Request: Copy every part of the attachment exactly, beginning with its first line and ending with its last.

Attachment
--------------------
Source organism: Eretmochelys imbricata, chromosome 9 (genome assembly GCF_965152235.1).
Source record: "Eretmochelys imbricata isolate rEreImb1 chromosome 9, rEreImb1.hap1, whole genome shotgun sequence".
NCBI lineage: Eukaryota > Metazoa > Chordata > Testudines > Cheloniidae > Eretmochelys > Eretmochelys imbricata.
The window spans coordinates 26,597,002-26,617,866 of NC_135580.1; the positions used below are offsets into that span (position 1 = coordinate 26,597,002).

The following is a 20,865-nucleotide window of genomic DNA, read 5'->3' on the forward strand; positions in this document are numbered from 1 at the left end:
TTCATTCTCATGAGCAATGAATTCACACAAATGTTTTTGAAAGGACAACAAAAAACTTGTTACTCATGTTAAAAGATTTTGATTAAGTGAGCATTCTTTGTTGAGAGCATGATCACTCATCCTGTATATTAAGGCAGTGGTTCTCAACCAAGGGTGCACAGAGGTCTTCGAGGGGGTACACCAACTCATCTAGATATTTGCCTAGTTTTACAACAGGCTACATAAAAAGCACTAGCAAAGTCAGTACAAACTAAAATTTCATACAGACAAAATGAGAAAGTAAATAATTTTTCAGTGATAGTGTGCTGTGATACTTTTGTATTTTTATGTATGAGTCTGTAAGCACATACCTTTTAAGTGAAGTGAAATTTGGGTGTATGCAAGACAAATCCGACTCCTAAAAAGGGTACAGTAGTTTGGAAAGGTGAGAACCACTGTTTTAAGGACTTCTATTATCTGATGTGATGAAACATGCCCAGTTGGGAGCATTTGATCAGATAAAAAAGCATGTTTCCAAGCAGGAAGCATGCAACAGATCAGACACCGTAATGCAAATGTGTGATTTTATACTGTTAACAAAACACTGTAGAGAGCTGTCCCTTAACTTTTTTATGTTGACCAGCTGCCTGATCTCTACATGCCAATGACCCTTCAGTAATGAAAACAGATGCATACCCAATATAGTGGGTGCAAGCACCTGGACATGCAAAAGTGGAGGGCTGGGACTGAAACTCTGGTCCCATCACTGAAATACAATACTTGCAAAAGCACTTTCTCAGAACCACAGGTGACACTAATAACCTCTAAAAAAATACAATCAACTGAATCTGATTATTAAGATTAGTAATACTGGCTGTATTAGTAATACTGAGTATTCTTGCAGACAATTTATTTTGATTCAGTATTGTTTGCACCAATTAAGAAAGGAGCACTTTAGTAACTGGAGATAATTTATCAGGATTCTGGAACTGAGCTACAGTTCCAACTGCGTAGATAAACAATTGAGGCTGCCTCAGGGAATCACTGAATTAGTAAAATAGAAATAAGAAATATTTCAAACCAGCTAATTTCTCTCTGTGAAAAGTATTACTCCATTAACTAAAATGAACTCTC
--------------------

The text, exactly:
Source organism: Eretmochelys imbricata, chromosome 9 (genome assembly GCF_965152235.1).
Source record: "Eretmochelys imbricata isolate rEreImb1 chromosome 9, rEreImb1.hap1, whole genome shotgun sequence".
NCBI lineage: Eukaryota > Metazoa > Chordata > Testudines > Cheloniidae > Eretmochelys > Eretmochelys imbricata.
The window spans coordinates 26,597,002-26,617,866 of NC_135580.1; the positions used below are offsets into that span (position 1 = coordinate 26,597,002).

The following is a 20,865-nucleotide window of genomic DNA, read 5'->3' on the forward strand; positions in this document are numbered from 1 at the left end:
TTCATTCTCATGAGCAATGAATTCACACAAATGTTTTTGAAAGGACAACAAAAAACTTGTTACTCATGTTAAAAGATTTTGATTAAGTGAGCATTCTTTGTTGAGAGCATGATCACTCATCCTGTATATTAAGGCAGTGGTTCTCAACCAAGGGTGCACAGAGGTCTTCGAGGGGGTACACCAACTCATCTAGATATTTGCCTAGTTTTACAACAGGCTACATAAAAAGCACTAGCAAAGTCAGTACAAACTAAAATTTCATACAGACAAAATGAGAAAGTAAATAATTTTTCAGTGATAGTGTGCTGTGATACTTTTGTATTTTTATGTATGAGTCTGTAAGCACATACCTTTTAAGTGAAGTGAAATTTGGGTGTATGCAAGACAAATCCGACTCCTAAAAAGGGTACAGTAGTTTGGAAAGGTGAGAACCACTGTTTTAAGGACTTCTATTATCTGATGTGATGAAACATGCCCAGTTGGGAGCATTTGATCAGATAAAAAAGCATGTTTCCAAGCAGGAAGCATGCAACAGATCAGACACCGTAATGCAAATGTGTGATTTTATACTGTTAACAAAACACTGTAGAGAGCTGTCCCTTAACTTTTTTATGTTGACCAGCTGCCTGATCTCTACATGCCAATGACCCTTCAGTAATGAAAACAGATGCATACCCAATATAGTGGGTGCAAGCACCTGGACATGCAAAAGTGGAGGGCTGGGACTGAAACTCTGGTCCCATCACTGAAATACAATACTTGCAAAAGCACTTTCTCAGAACCACAGGTGACACTAATAACCTCTAAAAAAATACAATCAACTGAATCTGATTATTAAGATTAGTAATACTGGCTGTATTAGTAATACTGAGTATTCTTGCAGACAATTTATTTTGATTCAGTATTGTTTGCACCAATTAAGAAAGGAGCACTTTAGTAACTGGAGATAATTTATCAGGATTCTGGAACTGAGCTACAGTTCCAACTGCGTAGATAAACAATTGAGGCTGCCTCAGGGAATCACTGAATTAGTAAAATAGAAATAAGAAATATTTCAAACCAGCTAATTTCTCTCTGTGAAAAGTATTACTCCATTAACTAAAATGAACTCTC